With this disease, people are infected via certain species of mosquito. These mosquitoes carry thread-like worms called filariae that cause a variety of clinical manifestations leading to temporary and permanent disability, including lymphedema of the limbs, genital disease, and elephantiasis (where the legs and/or other body parts swell to resemble those of an elephant). Virtually all patients with lymphatic filariasis also sustain subclinical lymphatic damage. Statistics show that more than 863 million people in 72 tropical and subtropical countries threatened by the disease and 51 million people are infected.
Causes of Infection
Pathogen: Thread-like helminth known as filariae (including Wuchereria bancrofti, Brugia malayi, and B. timori)
Vector: Mainly mosquitoes (Anopheles, Culex and Aedes)
Lymphatic filariasis develops when the filariae transmitted to the human host via a mosquito parasitizes in the lymph system. There are three types of parasite that can be the cause, but it is believed that 90–95% of all lymphatic filariasis is caused by W. bancrofti.
When a mosquito carrying infective filarial larvae bites a person, the larvae enter and migrate within the host’s body. Later, filariae migrate to the lymphatic vessels and develop to the adult stage, causing serious damage to the lymph system. Adult filariae subsequently give birth to thousands of larvae, known as microfilariae, inside the host. These microfilariae are also transferred to the mosquito as it sucks blood, setting off a cycle of further infection. In most cases, childhood infections will continue to develop into adulthood.
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During the acute stages of the disease, patients may exhibit characteristic symptoms such as cold chills and spasms commonly associated with fever. Other than these signs, however, there is hardly any indication during the early stages of infection, making many of those infected unaware that they may indeed be afflicted. As infected children grow up, they may experience fever attacks associated with lymphangitis and lymphadenitis, which in time causes circulation lesions of lymph fluid. When the disease develops into chronic conditions, it leads to symptoms such as lymphedema or elephantiasis (tissue swelling and thickening) of limbs and scrotum. In addition to severe pain and permanent disability caused by the disease, it also leads to social stigma associated with the disfiguring visible manifestations. As a result, patients suffer mental, social and financial losses.
Diagnosis and Treatment
There are two ways to diagnose lymphatic filariasis.
One is verification of the presence or absence of microfilariae in the blood using a microscope. Since microfilariae generally move to peripheral blood at night, blood drawing must be done at night.
The other method is a serological test (antibody titers in blood serum). Regardless of method used, there have been a number of cases where lymphedema has developed several years after a patient was found negative, underscoring the difficulty of accurately diagnosing lymphatic filariasis.
Anthelmintics and other drugs for the treatment of lymphatic filariasis include diethylcarbamazine (DEC), albendazole, and ivermectin.
It is possible, however, that lymphedema and elephantiasis continue to develop even after the filariae are destroyed. Basic measures to prevent the symptoms from getting worse include sanitizing the swollen area and exercising to improve the flow of lymph fluid.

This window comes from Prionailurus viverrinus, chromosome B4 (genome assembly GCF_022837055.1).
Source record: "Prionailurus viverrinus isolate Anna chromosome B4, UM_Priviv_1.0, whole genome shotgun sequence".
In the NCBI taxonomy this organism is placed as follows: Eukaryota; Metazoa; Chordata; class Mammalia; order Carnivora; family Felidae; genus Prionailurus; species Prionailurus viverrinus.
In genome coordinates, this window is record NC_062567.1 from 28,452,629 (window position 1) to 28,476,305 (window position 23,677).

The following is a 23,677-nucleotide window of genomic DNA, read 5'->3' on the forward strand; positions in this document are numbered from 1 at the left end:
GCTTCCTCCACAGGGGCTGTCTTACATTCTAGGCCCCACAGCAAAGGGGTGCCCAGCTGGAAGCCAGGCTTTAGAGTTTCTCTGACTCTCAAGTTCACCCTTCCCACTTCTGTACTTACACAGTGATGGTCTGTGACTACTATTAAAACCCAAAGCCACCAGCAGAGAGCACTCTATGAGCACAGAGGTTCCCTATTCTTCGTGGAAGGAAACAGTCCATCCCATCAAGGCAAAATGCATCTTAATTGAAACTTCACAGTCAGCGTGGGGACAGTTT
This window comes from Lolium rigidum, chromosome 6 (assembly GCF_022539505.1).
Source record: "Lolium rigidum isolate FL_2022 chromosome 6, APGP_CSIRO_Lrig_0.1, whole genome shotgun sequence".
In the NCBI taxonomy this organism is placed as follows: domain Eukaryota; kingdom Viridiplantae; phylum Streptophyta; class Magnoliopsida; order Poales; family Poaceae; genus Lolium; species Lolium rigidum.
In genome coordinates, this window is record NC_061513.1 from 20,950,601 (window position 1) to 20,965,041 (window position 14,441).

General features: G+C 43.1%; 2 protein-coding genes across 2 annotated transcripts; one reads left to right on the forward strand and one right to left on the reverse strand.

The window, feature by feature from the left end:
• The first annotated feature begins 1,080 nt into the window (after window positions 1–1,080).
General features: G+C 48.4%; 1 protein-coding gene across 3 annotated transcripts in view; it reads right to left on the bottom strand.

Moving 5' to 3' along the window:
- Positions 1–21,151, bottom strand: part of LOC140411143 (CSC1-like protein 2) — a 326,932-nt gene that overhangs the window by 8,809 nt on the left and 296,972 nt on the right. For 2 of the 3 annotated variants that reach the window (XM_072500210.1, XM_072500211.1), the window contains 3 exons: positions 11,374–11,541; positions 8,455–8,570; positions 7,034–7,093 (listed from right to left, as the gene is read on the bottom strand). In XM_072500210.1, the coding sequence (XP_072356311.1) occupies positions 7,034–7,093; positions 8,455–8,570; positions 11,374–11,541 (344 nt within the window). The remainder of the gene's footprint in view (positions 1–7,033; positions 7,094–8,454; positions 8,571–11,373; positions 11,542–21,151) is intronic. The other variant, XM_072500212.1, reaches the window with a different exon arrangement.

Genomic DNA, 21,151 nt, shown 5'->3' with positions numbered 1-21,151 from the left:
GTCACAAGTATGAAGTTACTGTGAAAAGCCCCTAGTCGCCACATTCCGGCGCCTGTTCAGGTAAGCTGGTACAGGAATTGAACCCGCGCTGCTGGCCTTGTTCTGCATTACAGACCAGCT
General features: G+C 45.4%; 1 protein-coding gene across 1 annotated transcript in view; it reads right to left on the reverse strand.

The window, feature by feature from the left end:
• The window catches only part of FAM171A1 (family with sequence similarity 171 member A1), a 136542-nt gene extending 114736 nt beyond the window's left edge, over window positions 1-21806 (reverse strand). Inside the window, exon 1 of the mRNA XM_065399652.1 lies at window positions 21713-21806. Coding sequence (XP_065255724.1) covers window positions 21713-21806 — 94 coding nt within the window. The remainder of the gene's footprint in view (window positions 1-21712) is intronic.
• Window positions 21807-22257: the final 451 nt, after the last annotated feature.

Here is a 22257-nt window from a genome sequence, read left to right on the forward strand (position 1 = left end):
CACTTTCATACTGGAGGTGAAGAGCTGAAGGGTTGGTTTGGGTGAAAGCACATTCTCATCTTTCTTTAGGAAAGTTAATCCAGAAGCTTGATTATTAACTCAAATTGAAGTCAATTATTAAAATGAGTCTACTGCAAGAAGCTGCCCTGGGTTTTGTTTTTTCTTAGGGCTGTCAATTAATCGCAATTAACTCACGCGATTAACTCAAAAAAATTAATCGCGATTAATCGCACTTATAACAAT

The most effective preventive measure against lymphatic filariasis is to avoid mosquito bites. It is best to wear long-sleeved shirts and long pants and to apply a mosquito repellent to exposed skin. Mosquito nets over bedding and other sleeping areas are also effective. Once infected with lymphatic filariasis, the patient’s immunity weakens and this leads to susceptibility to other infectious diseases. It is therefore important to maintain hygiene in the home.
To eliminate lymphatic filariasis as a public health problem, the World Health Organization (WHO) recommends community-wide, mass drug administration (MDA) of DEC as well as albendazole or albendazole with ivermectin once a year for at least four to six years in endemic regions. Lymphatic filariasis must also be eliminated from the entire community at once since the disease can be re-transmitted soon after via mosquitoes. Recent evidence shows the combination of above three medicines (triple drug therapy) can safely clear almost all microfilariae from the blood of infected people within a few weeks compared to years using two-medicine regimens. WHO recommends triple drug therapy in areas without onchocerciasis (river blindness) to accelerate the elimination of lymphatic filariasis. (In areas where onchocerciasis is co-endemic with lymphatic filariasis, DEC cannot be administered to communities because of possible side effects that characteristically occur in patients with onchocerciasis).
Regions at High Risk of Infection
The risk of contracting lymphatic filariasis has been confirmed in 72 countries and territories in tropical and subtropical areas of Asia, Africa, the western Pacific, the Caribbean, and Latin America.
Estimated Number of Infected People
More than 860 million people worldwide face the risk of lymphatic filaria infection, with more than 51 million people infected as of 2018.
Worldwide, more than 25 million males have developed genital diseases from lymphatic filariasis and over 15 million patients suffer from lymphedema overall.
Estimated Number of Deaths
While lymphatic filariasis rarely causes death, it weakens the immune system, meaning that patients are also susceptible to other diseases.